Henry of Harclay: Ordinary Questions, I-XIV
Mark G. Henninger (ed.)
OUP/British Academy (2008)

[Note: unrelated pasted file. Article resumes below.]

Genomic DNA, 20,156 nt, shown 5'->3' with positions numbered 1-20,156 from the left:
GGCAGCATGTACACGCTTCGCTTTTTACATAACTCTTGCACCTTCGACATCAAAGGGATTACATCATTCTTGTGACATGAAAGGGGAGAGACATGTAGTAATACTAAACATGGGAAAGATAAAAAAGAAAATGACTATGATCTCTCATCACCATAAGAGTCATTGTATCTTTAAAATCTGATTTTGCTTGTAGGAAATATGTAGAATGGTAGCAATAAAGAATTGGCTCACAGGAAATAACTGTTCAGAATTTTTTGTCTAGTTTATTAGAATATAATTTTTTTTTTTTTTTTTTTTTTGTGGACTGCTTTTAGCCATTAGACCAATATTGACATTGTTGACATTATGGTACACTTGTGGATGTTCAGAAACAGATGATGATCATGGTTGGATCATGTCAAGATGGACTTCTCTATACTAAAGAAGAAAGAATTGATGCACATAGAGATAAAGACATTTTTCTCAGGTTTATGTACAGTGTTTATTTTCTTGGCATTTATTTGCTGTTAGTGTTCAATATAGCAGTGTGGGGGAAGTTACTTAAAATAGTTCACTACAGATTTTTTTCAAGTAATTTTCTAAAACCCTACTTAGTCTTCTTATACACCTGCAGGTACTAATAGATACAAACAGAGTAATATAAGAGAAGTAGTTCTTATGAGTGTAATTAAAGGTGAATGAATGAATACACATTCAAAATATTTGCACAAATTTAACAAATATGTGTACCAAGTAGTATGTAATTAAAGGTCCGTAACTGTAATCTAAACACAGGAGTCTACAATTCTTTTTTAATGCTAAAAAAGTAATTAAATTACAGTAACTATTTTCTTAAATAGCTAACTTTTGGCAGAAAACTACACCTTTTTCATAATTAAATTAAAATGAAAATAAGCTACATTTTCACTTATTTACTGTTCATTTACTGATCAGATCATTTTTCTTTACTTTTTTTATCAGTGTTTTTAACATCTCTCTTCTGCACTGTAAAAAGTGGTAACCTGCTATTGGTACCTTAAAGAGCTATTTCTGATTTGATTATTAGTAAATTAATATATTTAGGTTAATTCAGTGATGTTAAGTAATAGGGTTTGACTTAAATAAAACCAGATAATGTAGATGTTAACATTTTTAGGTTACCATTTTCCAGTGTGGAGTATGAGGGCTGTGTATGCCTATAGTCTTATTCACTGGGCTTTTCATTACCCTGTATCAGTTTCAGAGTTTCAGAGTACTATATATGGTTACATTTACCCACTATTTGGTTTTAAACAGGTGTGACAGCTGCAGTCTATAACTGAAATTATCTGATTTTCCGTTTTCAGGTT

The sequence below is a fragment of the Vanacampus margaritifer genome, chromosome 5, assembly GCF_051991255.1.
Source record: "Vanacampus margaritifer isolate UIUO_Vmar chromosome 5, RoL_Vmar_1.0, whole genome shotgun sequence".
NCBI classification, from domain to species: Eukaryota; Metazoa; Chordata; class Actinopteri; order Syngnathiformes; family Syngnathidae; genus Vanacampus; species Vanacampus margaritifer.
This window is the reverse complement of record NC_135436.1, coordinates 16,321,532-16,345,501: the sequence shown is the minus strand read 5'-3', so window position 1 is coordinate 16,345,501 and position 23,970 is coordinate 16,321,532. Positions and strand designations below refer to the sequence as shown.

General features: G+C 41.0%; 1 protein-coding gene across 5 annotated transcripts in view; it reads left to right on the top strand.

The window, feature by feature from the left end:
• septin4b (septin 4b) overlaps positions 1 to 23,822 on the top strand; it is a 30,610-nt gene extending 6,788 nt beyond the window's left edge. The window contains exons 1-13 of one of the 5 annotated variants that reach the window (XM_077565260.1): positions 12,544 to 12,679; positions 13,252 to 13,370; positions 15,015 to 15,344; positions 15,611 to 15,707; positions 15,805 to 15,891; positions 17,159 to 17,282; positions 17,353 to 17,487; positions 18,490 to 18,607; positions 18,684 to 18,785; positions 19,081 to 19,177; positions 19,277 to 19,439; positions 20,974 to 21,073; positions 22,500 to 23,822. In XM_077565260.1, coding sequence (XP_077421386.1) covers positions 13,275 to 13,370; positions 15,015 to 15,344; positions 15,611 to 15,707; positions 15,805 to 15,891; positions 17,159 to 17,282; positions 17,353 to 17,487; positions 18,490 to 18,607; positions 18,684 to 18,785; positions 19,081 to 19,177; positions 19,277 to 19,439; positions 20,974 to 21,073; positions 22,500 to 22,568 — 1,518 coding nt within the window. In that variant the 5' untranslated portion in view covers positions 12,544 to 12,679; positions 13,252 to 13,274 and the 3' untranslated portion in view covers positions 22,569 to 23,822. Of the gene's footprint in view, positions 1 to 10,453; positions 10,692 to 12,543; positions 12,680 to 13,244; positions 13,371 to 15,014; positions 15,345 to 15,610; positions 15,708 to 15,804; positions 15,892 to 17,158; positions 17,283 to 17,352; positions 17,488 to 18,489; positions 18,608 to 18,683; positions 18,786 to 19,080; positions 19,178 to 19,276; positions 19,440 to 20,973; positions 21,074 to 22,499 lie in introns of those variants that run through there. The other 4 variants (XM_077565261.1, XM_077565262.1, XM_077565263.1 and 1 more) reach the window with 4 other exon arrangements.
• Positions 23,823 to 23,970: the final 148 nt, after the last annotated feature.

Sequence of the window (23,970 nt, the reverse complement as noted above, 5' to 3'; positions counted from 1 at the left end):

|Abstract||This is the first complete edition of the later work of the medieval philosopher and theologian Henry of Harclay. In colloboration with Raymond Edwards, an English translation is printed on facing pages, making this work available to a much wider audience. The twenty-nine Quaestiones Ordinariae cover a range of topics in metaphysics, theology, physical science, philosophical anthropology and ethics, which were among the most important of those debated in the early fourteenth century. The articles provide a window to this era, as Harclay discusses many of the main questions of his day: whether and why we choose what is evil, how God can know the future and we can still be free, what a virtue is, whether the human soul survives death, whether all things are made up of atoms. This edition enables us to evaluate Harclay, not only in relation to other notable thinkers of his time (such as John Duns Scotus and William of Ockham) but to appreciate the inner coherence of his own thought. An extensive introduction to Harclay's life, works and doctrine is provided. The volumes will also benefit scholars following the debates among lesser-studied thinkers such as William of Alnwick, Thomas of Sutton, Nicholas Trivet, and Robert Walsingham, whom this edition shows to have been in dialogue with Harclay during the years of the composition of his Quaestiones, 1310-1317. Because of the clarity of Harclay's thought and style, now mirrored in the English translation, the Quaestiones Ordinariae are an ideal way to introduce students to key problems in medieval philosophy, as well as to enable scholars to deepen their knowledge of the debates of this period. A further volume will publish Questions XV-XXIX.|
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